In the Los Angeles Review of Books, Julie A. Ward reviews the novel Hurricane Season by Mexican writer Fernanda Melchor, recently published in English translation. Ward describes the novel as a work of “capitalist naturalism,” following in the literary tradition of socially conscious writers like Émile Zola and Federico Gamboa. But while these writers sought to use realistic depictions of poverty and oppression to spark political reforms, Hurricane Season displays little hope in the possibility of changing the social ills it unsparingly depicts. This is because, writes Ward, “the imperatives of capitalism have colonized all social relations and even the depths of each character’s mind.” Check out an excerpt from the review below.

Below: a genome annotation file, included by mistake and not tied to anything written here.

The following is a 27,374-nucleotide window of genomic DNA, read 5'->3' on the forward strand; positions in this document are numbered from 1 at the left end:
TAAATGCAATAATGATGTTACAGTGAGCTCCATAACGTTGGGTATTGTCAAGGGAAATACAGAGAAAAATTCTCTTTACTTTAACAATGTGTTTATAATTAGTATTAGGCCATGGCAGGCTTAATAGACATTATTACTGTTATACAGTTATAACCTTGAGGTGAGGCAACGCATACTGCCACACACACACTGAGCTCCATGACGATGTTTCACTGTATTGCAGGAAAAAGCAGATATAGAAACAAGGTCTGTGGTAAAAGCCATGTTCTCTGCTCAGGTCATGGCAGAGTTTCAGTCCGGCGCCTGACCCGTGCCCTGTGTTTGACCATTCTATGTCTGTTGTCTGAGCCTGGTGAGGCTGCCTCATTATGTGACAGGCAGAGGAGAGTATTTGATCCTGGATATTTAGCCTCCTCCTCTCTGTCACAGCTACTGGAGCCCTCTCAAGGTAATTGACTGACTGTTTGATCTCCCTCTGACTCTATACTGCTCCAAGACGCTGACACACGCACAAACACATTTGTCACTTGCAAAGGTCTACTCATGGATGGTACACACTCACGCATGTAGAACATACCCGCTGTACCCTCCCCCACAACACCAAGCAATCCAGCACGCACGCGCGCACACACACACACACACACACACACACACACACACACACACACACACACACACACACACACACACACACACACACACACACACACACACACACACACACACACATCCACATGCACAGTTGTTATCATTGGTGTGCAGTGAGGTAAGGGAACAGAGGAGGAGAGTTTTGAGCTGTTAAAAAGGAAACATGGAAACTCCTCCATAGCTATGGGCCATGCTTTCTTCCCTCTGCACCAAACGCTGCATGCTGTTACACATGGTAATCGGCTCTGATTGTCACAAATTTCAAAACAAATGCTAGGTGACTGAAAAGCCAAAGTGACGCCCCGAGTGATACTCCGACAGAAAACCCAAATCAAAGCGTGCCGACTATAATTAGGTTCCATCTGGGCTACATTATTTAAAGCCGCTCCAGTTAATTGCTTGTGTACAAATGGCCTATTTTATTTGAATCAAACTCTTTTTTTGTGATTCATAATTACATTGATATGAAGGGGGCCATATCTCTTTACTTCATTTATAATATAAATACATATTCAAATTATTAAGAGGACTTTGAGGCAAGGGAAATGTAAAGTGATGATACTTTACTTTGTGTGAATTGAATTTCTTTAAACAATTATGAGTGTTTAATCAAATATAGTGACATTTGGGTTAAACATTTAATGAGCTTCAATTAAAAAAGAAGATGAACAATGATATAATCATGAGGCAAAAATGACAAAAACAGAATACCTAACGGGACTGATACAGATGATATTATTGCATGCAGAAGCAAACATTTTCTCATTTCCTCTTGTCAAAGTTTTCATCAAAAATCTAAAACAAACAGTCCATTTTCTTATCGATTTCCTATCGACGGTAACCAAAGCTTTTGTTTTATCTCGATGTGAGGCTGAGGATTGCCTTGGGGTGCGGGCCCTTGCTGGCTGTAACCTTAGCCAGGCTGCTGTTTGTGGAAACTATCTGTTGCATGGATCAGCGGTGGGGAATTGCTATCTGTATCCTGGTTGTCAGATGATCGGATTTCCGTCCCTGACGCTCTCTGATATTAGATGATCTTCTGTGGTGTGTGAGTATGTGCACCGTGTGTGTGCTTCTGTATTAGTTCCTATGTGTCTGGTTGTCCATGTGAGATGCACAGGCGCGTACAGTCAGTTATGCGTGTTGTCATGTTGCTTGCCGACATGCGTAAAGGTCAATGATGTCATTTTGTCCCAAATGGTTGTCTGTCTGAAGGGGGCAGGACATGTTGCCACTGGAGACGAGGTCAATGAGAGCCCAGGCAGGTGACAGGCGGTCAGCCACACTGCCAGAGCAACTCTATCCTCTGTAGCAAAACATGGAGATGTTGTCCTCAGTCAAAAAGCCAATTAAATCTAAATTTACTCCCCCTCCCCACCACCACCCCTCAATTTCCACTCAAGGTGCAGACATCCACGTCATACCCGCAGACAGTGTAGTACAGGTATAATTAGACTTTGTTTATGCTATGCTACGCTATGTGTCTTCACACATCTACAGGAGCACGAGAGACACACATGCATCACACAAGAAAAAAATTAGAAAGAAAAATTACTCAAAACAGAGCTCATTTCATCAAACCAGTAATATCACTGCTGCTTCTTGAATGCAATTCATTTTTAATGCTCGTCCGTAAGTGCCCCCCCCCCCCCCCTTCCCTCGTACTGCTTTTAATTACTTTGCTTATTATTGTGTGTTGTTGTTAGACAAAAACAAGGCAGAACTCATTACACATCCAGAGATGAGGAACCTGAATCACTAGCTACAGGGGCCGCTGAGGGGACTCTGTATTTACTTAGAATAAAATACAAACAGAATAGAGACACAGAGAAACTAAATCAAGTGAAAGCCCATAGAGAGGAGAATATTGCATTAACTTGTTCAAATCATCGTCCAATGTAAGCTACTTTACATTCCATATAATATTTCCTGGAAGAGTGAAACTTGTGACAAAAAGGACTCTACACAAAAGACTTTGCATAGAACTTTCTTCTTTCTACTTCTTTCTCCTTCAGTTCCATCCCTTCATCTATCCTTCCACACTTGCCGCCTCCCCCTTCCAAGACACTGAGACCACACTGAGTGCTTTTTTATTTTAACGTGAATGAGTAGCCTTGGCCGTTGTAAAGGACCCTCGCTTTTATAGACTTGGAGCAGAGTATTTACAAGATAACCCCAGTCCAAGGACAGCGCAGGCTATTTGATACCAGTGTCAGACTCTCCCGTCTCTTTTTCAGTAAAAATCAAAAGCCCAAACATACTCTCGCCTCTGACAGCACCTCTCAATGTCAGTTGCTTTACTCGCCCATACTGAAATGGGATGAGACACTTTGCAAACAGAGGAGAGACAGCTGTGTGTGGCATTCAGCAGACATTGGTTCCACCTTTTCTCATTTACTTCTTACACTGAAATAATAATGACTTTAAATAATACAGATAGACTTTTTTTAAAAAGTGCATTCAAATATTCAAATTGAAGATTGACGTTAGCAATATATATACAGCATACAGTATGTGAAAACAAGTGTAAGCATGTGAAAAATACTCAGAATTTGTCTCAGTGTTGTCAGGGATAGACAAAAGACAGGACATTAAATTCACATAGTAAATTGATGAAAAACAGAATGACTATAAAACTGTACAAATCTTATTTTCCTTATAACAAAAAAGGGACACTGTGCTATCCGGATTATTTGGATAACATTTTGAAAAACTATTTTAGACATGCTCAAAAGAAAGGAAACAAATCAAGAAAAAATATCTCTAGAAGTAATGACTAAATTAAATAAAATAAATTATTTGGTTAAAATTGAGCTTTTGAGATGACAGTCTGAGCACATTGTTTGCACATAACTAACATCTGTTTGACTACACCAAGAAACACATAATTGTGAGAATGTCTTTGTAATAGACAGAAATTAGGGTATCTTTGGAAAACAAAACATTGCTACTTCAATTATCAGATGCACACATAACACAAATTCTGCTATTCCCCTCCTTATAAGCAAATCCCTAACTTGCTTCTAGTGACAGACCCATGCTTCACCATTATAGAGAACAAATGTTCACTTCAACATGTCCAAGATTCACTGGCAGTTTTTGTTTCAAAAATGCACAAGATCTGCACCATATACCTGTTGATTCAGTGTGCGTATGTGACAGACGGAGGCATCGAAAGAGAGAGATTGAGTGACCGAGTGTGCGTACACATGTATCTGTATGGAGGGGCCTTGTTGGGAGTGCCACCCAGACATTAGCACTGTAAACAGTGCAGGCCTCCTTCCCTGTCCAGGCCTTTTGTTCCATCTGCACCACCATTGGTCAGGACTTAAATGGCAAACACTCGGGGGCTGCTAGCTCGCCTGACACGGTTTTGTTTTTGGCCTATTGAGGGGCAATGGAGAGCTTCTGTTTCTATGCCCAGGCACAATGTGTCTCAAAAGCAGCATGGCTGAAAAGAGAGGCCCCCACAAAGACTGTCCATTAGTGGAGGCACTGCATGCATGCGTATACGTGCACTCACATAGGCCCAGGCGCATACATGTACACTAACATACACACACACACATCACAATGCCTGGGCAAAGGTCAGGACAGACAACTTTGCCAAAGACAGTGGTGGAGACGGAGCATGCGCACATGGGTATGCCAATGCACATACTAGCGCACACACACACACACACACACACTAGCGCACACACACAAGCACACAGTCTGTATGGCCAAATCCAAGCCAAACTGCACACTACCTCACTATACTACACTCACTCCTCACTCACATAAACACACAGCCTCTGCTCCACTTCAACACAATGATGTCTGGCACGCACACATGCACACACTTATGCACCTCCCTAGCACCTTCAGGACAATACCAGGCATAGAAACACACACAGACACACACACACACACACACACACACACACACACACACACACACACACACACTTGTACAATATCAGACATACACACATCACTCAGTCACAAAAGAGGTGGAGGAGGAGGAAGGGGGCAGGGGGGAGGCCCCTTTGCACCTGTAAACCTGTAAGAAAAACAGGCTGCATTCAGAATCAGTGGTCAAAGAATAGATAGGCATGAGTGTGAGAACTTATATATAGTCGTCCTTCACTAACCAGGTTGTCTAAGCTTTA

Melchor’s innovative novel has been compared to the work of Cormac McCarthy and Samanta Schweblin. While these comparisons are valid, it is also illuminating to look back to the novelistic tradition of 19th-century European and Latin American naturalism, a genre that Melchor both extends and subverts. The extensive portrayals of the poor in Hurricane Season hearken back to the way the working classes were depicted in the novels of such classic naturalist authors as Émile Zola. Naturalism posits connections between poverty and heredity, often tackling such social ills as substance abuse, domestic violence, and promiscuity. This social consciousness often includes an implicit critique of capitalism, and Melchor’s novel makes clear how the dehumanization of the worker is linked to the profit-seeking imperatives of corporations.
Image via The Nation.